Subject: English, asked 6 days, 16 hours ago

Many of the underdeveloped countries will promote the growth of their economies in one way or the other, no matter whether they receive substantial outside aid in the process or not. The character of that development, however, is likely to be strongly influenced by the types of and amounts of aid available. The outcome is much more likely to be favorable, from the standpoint of the objectives for successful development set up previously, if there is substantial international aid than if there is not.
By substantial aid I mean not only large amounts of technical assistance but also of capital. Initially, the capacity of an underdeveloped country to use capital productively may be surprisingly small, limited by lack of organization, trained personnel and other social obstacles. At this stage technical assistance is the main need from outside, with comparatively small amounts of capital, much of which may have to be in the form of grants for non-self-liquidating projects, in education, health, access to roads in rural areas, and the like, if, at this stage, substantial capital is available from outside to supplement what can be formed internally (and to simulate internal capital formation, for it does that too) the rate of economic growth can be consistently increased, and the strains and frustrations and political risks of the development are likely to be considerably less.
It is possible for underdeveloped economies to modernize themselves with very little capital from outside. Japan imports of capital were small though some of it came at crucial times. The contribution of foreign direct investments to the advancement of technical know-how also was greater than would be indicated merely by the size of the investment. The Soviet Union industrialized its economy with practically no aid from foreign investment capital except for the foreign owned installations confiscated after the revolution, though it imported machinery in the early days on short term or immediate term credits and hired services of foreign experts. Both Japan and Russia achieved their development in an authoritarian political and social framework. The outcome in both cases from standpoint of the peace in the world and democratic ideals, was highly unfavorable.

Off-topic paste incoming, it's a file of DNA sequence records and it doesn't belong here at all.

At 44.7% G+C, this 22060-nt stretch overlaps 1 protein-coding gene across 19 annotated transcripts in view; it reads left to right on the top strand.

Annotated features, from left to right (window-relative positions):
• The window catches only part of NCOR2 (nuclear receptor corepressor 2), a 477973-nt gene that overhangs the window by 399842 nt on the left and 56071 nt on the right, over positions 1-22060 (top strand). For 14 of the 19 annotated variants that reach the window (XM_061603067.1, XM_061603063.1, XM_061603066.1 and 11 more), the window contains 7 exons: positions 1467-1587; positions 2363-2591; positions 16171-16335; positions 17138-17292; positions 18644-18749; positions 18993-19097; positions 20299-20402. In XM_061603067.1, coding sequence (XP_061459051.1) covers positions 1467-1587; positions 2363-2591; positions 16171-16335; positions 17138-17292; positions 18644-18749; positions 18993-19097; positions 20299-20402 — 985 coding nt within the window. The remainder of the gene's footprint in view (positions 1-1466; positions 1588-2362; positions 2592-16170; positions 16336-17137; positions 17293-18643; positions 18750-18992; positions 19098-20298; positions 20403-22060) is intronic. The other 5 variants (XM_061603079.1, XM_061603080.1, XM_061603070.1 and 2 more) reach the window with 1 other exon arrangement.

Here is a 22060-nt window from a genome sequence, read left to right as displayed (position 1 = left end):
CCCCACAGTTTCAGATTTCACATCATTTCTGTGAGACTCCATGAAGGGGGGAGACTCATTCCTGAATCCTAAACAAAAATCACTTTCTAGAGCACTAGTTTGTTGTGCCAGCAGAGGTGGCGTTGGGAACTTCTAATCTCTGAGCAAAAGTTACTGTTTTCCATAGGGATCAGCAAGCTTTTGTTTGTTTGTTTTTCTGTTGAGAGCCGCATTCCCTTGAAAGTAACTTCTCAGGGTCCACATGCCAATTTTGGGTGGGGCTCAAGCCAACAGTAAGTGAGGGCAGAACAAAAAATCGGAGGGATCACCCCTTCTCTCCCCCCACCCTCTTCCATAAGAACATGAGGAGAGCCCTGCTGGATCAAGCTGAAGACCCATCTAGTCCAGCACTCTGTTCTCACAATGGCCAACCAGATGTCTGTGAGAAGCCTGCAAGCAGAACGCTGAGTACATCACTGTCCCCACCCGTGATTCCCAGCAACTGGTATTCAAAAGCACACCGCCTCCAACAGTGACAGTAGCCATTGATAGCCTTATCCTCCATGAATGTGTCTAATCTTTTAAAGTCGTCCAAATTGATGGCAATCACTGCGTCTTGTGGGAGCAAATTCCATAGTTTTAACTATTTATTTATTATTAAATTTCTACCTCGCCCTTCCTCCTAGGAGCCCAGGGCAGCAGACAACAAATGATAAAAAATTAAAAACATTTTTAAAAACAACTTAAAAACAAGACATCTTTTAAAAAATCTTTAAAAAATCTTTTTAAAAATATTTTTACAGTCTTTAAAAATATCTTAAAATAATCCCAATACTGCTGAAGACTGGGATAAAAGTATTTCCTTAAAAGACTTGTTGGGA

In the absence of outside aid, the only way to accumulate capital, is to increase production without taking much of the benefit in more consumption or even while pushing consumption standards down. Where the people are already near the subsistence level this may mean extreme hardship. Somehow the people must be motivated to change their accustomed ways quickly, to work hard and to forgo present consumption so that capital investment can be made. ? How does the availability of substantial capital help?

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